Perhaps more to the point is that anyone who preaches or teaches has to be selective in the texts they use (as there are only so many hours in a life) and so they will naturally use the texts which seem to them the most useful, enlightening, and life giving in their situations. But I think Ker has a few things backwards, he writes,
Two weeks ago in The Bible is not the Gospel I made the controversial claim that the Gospel is more important than the Bible. We are called to preach the Gospel not preach the Bible.Which is true, but not not helpful. It is a bit like saying a person is not their body, we are called to love peole not their bodies, so I am free to ignore certain bodily needs of others because they are only needs of the body not the person. The Bible is not the Gospel, but the Bible contains the Gospel in such a way as to make it impossible to distill the Gospel from the Bible and do without the Bible. Cut holes in the Bible and you are cutting holes in the Gospel, even though the Bible is not the Gospel. Ker continues,
And the overwhelming witness of the New Testament is that Jesus and all preachers after him used the Old Testament very selectively as a launching point for a message about the Kingdom and its King.This is one of those ideas that seems to have wide circulation and is used to justify all sorts of "violence" against the OT. But it just isn't true. No Jesus and Paul and the other NT writers did not systematically make sure they quoted from every genre of scripture but everything they taught presupposed the OT, in its entirety. The gospel of the NT can only make sense and be understood as its stands on the foundation of the OT. Not only so but when Jesus and Paul and the others use the OT they do not just proof-text widly but have a profound intertextual hermeneutic. That this is so is slowly being demonstrated by the new(ish) wave of scholarly interest in the NT use of the OT.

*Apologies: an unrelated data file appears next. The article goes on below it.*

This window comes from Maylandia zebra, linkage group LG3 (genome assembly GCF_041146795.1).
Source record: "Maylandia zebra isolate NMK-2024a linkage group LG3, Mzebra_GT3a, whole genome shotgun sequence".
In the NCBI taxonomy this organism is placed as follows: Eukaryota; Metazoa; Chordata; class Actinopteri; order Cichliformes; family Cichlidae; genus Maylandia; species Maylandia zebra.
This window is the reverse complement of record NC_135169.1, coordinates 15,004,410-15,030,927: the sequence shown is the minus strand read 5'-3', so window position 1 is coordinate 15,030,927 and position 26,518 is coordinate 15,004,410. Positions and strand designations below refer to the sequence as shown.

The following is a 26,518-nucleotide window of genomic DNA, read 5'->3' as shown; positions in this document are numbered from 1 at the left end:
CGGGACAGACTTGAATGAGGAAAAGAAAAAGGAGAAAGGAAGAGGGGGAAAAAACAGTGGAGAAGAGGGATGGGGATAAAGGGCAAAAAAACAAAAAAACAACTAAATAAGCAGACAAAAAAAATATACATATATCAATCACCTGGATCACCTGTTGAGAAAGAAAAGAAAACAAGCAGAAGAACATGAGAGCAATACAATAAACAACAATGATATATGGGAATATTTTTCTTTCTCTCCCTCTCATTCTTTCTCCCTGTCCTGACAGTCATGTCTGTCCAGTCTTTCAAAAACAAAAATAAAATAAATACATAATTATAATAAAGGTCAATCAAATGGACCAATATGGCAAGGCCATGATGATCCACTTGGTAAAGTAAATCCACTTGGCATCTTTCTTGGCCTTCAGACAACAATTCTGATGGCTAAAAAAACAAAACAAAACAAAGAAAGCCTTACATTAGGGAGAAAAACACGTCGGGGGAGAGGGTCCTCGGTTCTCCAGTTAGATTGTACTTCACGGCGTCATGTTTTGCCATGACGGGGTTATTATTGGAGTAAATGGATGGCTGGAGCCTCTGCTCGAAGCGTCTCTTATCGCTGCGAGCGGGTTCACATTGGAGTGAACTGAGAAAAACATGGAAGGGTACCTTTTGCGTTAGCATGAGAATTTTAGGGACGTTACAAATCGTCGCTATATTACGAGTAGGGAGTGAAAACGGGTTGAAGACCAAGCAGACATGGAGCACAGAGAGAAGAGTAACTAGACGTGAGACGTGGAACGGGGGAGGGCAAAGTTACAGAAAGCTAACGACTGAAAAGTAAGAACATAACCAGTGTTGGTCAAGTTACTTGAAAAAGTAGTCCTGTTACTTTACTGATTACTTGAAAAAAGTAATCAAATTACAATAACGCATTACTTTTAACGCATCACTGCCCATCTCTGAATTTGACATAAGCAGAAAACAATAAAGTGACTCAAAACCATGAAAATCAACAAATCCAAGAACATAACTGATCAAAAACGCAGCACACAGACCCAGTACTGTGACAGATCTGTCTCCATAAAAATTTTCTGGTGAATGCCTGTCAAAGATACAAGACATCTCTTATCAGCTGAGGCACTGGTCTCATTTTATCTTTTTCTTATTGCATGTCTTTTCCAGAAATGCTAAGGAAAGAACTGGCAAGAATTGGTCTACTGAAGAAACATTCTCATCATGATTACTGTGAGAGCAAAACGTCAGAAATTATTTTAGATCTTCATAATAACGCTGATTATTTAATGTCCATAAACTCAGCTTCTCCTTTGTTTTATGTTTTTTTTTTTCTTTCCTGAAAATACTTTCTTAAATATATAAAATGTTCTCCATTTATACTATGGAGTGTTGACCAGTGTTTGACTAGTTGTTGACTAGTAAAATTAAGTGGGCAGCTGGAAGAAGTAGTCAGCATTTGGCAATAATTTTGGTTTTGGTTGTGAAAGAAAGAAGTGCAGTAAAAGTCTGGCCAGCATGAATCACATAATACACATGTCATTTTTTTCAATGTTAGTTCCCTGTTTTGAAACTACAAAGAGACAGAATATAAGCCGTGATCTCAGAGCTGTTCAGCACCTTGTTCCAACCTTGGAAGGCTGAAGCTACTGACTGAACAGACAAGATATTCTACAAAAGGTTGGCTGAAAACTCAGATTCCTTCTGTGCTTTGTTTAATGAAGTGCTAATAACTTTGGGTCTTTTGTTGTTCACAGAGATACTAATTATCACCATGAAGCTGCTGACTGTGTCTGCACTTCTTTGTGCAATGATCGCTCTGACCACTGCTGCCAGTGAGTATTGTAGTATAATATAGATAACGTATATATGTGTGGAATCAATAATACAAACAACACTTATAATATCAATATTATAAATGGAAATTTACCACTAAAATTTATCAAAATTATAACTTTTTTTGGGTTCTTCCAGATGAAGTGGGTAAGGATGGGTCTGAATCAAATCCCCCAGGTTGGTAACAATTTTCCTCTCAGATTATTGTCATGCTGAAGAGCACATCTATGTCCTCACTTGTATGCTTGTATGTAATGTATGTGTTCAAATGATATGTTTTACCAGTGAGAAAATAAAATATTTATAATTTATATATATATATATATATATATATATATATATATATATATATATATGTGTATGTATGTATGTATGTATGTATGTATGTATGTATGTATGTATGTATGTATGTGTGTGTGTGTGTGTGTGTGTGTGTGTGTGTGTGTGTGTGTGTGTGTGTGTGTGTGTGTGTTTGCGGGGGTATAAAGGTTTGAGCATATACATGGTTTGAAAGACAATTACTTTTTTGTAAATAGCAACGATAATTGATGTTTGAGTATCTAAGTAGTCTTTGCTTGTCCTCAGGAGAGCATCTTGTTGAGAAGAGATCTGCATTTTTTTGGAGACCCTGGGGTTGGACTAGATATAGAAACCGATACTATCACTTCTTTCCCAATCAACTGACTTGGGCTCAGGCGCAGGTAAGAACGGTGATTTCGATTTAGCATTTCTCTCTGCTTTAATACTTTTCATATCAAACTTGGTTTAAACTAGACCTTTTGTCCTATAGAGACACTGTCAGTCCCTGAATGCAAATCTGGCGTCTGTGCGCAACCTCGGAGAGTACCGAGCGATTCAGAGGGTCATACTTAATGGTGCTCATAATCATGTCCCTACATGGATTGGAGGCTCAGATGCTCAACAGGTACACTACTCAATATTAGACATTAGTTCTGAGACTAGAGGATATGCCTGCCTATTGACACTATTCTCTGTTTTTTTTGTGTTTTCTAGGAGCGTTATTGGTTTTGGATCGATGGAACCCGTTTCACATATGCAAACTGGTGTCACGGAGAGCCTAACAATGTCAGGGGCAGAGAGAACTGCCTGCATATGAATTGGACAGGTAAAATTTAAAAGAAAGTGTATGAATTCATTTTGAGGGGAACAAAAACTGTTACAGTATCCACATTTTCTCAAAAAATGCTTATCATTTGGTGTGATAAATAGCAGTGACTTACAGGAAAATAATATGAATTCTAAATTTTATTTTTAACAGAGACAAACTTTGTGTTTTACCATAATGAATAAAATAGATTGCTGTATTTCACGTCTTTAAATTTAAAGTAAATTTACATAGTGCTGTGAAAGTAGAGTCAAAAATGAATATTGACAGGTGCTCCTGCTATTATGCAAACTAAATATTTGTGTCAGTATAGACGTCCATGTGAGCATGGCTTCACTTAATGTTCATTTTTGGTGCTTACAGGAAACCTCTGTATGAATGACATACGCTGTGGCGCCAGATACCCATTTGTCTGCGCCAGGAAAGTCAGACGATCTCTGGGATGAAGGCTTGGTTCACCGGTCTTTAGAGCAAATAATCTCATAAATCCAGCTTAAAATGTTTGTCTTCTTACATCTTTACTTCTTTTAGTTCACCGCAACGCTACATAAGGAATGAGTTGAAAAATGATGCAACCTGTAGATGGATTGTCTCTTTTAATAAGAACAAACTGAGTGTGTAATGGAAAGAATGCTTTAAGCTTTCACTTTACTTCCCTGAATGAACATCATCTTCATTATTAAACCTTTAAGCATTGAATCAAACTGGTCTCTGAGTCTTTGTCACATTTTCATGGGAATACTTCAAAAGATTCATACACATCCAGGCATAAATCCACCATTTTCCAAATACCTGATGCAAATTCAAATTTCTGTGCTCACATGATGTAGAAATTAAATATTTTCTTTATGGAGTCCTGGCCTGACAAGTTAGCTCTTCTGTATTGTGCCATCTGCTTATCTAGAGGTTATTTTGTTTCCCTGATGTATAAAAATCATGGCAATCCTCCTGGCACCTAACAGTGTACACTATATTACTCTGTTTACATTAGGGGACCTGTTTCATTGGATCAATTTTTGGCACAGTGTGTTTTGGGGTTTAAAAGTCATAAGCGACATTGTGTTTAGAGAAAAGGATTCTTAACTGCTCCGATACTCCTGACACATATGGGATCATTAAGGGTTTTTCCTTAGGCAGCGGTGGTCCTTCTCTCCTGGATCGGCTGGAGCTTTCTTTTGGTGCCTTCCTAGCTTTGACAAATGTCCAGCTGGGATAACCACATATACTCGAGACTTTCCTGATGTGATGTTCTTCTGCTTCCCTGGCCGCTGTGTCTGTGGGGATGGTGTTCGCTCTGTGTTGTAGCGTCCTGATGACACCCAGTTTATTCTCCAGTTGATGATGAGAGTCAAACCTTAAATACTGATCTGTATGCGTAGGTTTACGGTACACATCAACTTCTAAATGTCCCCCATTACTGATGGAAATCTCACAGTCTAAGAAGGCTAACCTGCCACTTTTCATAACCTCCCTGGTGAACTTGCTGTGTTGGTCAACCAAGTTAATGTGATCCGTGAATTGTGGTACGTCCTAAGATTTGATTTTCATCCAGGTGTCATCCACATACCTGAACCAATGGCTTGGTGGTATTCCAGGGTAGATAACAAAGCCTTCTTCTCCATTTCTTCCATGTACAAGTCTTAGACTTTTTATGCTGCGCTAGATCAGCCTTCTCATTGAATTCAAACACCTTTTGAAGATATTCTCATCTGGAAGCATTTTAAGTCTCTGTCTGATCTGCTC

Ker uses as his own proof text the Nazareth manifesto of Luke 4:16-19. The thing is in Luke it doesn't actually say what Jesus did or didn't read out, it only points us to the place in the scroll that he read from. This is not evidence of Jesus selectively quoting scripture. Notwithstanding, Ker suggests two reasons why Jesus missed out the vengeance bit of Isaiah 61:1-2.
First, pragmatically, Jesus was using this passage to kick off his ministry which was to be about God’s favor. Second, and related, is the fact that under the new covenant that God was making with all the peoples of the world, vengeance was set aside, or you could say transferred to Christ who bore all the vengeance of God’s wrath on the cross in our place.We need to ask what God's favour means to a people living under the oppresive goverment of a foreign power. It means that their enemies get dealt to. God's favour is not a "nice" thing and his vengeance "nasty." In Isaiah 61 the direct result of God's vengeance is the comforting of those who are mourning and grieving. Why are they comforted because God's vengeance is good news to those who have been oppressed, ruined and devastated. Vengeance does not mean revenge, it means justice. More specifically it means God's justice. Revenge is what happens when we take it upon ourselves to deal with those who have oppressed us, to punish them. It always goes wrong because we are not capable of true justice. God is.
I would suggest, and humbly because I do not share David's context, that perhaps it is those very vengeance texts that need to be taught and preached so that those Christians who are wronged can rest from their own desire for revenge and trust in God's ultimate justice. For those who are oppressed and victimised God's vengeance is good news, if you skip that bit they may feel an even greater need to take matters into their own hands.
Let me know what you think. :-)